Mexican Chocolate Cake

When my good friend Greg Atkinson, author of The Northwest Essentials Cookbook, (Sasquatch Books, 1999) called to ask me what I thought of Mexican chocolate cake, I laughed and responded that there was no such thing, of course. Well, apparently Greg has been making a Mexican chocolate cake for over 10 years that he likes to make for Halloween. He shared his recipe in the October 19, 2003 issue of Pacific Northwest, the Seattle Times Magazine. If you would like to read the accompanying article, log on to seattletimes.com.

Makes 12 servings

  • 1/2 cup almonds
  • 1/2 cup semi-sweet chocolate chips
  • 1/4 cup cocoa
  • 1/2 cup flour
  • 1/2 teaspoon allspice
  • 4 eggs
  • 3/4 cup sugar, divided
  • 1/4 cup canola oil
  • 1/2 teaspoon vinegar
  • 1/2 teaspoon kosher salt
  • 1 teaspoon vanilla extract

Grease the sides of a 9-inch round cake pan and line the bottom with baker’s parchment. Preheat the oven to 350 degrees.

In a food processor, grind the almonds and chocolate chips with the cocoa until very, very fine. Stir the ground-chocolate mixture together with the flour and allspice and set aside.

Separate the eggs into yolks and whites. Put the whites in the work bowl of an electric mixer and the yolks in a separate mixing bowl.

Whisk the egg yolks with 1/2 cup of the sugar and the vanilla until light and fluffy, then whisk in the oil and set aside. Beat the egg whites with the vinegar and salt until the whites hold stiff peaks. With the mixer still running, stream in the rest of the sugar and continue beating for a few seconds to dissolve the sugar.

Fold one third of the egg whites and half the ground-chocolate mixture into the bowl with the yolks. Fold in another third of the whites with the remaining chocolate mixture, then fold in the last third of the whites to make a light, fluffy batter.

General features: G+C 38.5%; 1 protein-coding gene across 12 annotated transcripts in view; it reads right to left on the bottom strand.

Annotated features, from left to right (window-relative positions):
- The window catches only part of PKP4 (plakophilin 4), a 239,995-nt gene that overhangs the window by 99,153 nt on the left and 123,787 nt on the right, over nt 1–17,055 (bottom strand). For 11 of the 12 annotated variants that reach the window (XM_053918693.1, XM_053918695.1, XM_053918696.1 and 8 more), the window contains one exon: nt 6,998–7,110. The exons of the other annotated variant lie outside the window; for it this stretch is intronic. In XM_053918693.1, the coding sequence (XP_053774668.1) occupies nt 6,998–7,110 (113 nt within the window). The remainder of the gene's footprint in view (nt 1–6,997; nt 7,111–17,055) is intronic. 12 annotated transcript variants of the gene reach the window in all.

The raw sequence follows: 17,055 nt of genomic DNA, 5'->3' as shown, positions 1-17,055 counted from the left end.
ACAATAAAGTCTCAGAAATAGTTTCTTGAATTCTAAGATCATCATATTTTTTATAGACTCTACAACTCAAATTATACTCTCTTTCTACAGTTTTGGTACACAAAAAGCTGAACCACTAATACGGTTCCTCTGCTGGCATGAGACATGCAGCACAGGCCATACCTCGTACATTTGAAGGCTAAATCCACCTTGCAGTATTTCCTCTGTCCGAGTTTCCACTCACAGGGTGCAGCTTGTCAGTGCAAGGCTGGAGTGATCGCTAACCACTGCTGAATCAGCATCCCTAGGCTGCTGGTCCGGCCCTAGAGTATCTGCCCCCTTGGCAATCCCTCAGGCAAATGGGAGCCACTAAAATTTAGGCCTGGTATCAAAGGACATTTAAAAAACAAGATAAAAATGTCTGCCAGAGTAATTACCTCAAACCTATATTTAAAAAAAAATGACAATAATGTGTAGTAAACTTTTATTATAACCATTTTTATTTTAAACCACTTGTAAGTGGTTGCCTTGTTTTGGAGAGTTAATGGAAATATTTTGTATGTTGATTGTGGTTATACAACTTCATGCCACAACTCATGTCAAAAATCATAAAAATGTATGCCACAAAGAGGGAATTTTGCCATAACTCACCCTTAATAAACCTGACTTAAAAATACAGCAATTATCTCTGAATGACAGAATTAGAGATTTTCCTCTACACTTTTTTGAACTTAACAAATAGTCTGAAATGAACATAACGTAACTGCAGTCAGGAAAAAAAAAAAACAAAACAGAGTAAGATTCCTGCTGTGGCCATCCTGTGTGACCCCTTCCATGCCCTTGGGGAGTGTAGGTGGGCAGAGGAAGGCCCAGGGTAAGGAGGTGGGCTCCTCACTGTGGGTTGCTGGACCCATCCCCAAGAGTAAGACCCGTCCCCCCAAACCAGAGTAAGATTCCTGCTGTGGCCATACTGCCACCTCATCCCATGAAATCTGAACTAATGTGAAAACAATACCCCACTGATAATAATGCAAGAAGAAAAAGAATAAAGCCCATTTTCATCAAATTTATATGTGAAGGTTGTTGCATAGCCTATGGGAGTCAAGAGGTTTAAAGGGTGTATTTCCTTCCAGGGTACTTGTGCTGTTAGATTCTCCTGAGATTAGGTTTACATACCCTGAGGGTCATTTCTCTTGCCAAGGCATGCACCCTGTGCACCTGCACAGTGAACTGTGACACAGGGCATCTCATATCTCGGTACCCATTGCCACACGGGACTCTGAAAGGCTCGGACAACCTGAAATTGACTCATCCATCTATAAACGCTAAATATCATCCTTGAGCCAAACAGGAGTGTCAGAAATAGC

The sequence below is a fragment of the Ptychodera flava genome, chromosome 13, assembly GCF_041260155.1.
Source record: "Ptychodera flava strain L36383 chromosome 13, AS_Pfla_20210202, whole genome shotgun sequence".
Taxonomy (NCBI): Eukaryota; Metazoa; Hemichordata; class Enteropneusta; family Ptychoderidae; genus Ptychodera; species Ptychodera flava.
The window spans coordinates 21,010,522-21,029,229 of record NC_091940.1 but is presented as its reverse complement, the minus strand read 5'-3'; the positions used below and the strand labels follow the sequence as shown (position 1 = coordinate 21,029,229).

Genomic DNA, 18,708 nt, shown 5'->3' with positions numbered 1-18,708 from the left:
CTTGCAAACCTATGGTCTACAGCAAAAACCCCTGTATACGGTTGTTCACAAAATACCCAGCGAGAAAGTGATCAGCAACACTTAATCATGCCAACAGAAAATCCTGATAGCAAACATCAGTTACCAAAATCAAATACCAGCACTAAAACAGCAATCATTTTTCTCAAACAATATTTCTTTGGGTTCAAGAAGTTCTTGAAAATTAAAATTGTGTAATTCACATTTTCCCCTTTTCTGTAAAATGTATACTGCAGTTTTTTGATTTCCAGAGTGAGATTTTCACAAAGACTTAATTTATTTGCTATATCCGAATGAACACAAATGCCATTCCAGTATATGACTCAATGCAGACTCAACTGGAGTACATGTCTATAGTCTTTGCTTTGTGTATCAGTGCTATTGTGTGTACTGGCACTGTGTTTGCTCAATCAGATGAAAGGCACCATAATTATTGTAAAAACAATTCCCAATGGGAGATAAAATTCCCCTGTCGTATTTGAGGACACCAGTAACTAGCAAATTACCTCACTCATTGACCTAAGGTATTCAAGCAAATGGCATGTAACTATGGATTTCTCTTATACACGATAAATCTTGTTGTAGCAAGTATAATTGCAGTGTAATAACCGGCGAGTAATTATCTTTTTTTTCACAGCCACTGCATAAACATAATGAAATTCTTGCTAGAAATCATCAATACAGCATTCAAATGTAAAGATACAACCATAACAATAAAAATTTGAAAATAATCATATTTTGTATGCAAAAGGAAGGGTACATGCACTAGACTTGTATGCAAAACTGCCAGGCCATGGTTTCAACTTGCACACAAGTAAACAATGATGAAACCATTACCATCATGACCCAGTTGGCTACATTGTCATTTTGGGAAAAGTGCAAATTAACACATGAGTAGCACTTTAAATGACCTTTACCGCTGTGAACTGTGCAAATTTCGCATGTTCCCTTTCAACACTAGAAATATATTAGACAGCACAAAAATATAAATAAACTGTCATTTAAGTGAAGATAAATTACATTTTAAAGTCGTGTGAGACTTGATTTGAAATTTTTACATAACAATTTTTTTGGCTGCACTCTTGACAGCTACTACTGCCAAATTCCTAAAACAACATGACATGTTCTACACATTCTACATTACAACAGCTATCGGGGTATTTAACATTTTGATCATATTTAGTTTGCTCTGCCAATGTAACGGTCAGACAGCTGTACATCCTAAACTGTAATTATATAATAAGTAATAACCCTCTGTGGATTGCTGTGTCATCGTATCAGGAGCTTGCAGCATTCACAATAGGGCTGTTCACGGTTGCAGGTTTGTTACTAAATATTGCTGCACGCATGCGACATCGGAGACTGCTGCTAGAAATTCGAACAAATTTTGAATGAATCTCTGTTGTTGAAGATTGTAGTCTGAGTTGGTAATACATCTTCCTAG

Transfer the batter to the prepared cake pan and bake for 30 minutes or just until the cake springs back when pressed lightly in the center. Allow the cake to cool in the pan for 20 minutes. Turn the cooled cake upside down onto a larger pan or directly onto a serving platter and peel away the baker’s parchment.

Coat the cake with chocolate glaze, then pipe the powdered-sugar glaze over the chocolate glaze in a spiral pattern. To form the lines of the web pattern, draw a knife across the glaze from the center of the cake outward at regular intervals.

For the Chocolate Glaze

  • 1 cup semi-sweet chocolate chips
  • 1/4 cup canola oil

Put the chocolate chips and the oil in a small saucepan over medium heat and stir until smooth. Set aside to cool.

For the Powdered Sugar Glaze

  • 3/4 cup powdered sugar
  • 2 tablespoons half-and-half, or as needed

Put the powdered sugar and half-and-half in a small bowl and stir until smooth. If the glaze seems pasty, add a little more cream. The glaze should be soft enough to flow steadily in a thick stream from the spoon, but not too runny. Put the glaze into a self-sealing food-storage bag and snip off one corner to create a simple pastry bag.

Reprinted from Pacific Northwest, The Seattle Times Magazine, Oct. 10, 2003

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